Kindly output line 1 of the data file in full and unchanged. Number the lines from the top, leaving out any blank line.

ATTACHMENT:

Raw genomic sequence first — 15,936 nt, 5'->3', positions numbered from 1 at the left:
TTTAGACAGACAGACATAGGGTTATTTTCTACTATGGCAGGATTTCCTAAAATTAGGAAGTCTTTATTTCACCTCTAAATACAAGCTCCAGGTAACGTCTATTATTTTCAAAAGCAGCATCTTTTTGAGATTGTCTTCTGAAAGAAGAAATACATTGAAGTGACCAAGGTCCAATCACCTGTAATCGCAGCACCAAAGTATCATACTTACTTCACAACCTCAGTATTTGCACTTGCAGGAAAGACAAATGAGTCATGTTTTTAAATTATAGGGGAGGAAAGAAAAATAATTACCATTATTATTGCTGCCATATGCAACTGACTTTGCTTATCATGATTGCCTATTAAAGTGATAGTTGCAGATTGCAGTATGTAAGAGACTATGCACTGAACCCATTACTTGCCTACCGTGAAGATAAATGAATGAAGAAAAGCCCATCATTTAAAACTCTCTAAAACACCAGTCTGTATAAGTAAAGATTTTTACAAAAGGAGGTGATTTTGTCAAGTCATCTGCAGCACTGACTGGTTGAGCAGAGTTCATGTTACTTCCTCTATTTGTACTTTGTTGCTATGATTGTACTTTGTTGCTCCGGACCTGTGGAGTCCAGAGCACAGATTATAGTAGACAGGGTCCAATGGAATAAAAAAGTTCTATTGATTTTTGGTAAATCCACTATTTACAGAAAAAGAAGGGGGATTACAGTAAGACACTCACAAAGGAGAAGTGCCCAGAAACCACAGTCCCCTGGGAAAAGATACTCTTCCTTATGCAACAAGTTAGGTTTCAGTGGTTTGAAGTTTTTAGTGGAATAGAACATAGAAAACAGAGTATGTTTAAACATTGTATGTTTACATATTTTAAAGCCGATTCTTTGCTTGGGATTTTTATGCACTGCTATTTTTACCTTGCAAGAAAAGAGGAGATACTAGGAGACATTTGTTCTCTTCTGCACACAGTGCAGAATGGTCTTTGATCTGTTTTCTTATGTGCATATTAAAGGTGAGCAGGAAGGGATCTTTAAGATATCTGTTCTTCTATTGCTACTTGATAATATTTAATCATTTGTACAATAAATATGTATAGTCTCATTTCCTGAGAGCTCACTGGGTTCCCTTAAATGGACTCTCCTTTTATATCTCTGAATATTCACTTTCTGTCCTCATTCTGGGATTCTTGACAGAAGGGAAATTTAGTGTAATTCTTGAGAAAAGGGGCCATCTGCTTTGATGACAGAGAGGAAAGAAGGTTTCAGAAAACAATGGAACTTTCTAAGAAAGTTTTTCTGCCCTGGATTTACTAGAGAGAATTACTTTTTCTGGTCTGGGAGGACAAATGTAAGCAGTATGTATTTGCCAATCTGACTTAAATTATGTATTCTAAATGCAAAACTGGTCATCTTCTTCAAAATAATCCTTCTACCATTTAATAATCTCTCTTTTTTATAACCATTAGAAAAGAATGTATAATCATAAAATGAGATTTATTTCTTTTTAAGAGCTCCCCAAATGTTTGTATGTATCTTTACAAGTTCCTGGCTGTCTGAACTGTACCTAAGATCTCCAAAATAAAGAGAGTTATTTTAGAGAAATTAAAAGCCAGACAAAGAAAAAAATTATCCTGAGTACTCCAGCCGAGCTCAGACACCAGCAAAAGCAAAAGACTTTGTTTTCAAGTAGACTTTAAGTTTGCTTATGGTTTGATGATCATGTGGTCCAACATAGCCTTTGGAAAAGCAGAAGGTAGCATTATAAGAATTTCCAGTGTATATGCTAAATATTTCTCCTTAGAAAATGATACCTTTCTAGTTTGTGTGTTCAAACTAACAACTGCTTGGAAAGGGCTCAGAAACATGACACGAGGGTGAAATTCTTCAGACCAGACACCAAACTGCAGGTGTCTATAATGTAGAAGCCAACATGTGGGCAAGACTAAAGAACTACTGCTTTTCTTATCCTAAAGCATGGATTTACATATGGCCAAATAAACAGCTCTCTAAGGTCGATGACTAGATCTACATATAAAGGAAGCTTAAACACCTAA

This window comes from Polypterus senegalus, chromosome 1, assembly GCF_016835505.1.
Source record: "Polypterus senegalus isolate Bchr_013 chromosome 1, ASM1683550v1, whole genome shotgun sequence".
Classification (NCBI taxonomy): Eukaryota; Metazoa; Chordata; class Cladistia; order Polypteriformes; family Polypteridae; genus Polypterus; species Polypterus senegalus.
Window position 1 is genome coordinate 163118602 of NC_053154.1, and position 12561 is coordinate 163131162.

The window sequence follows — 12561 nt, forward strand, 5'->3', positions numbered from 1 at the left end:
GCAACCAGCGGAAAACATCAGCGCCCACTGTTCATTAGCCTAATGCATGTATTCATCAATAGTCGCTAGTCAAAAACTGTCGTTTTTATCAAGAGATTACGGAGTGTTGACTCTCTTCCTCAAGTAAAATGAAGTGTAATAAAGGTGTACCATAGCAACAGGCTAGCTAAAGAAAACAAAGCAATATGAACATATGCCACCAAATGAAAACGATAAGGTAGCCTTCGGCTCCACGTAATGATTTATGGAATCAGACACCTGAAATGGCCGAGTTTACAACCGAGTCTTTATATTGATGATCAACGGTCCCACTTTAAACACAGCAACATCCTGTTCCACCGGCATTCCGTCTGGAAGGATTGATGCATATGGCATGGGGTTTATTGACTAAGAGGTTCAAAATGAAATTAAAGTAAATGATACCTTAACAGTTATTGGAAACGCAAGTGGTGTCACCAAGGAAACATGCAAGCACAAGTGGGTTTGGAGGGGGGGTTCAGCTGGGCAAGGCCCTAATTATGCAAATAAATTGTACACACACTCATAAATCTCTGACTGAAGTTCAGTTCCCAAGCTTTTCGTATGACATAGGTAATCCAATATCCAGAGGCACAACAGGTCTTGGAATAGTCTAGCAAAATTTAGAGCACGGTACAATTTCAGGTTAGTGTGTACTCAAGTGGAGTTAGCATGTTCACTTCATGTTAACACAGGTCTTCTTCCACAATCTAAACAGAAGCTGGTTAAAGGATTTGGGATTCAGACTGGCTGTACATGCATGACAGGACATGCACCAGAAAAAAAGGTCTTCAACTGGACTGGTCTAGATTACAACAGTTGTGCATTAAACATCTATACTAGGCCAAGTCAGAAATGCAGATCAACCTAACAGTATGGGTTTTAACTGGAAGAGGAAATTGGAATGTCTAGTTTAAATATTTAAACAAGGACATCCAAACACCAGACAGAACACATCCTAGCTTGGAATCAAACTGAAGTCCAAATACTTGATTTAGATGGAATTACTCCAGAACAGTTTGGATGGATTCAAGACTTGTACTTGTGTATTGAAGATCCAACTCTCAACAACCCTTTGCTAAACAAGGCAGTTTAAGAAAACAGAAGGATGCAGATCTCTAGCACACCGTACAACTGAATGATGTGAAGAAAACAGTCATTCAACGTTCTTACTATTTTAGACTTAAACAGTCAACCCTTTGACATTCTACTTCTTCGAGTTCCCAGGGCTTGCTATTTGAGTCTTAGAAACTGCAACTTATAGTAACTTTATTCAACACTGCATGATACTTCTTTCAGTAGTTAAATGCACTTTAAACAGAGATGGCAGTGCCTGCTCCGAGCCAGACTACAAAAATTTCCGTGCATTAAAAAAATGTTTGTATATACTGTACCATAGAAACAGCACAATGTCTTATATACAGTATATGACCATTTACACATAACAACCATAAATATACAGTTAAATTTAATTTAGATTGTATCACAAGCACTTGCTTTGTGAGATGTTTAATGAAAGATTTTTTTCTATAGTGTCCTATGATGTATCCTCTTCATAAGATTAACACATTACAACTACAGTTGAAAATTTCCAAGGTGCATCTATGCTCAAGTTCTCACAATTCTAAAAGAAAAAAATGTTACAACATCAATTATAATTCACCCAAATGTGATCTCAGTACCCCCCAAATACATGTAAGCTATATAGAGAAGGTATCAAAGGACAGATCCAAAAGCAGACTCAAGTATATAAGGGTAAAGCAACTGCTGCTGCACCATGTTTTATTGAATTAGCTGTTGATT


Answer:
Raw genomic sequence first — 15,936 nt, 5'->3', positions numbered from 1 at the left: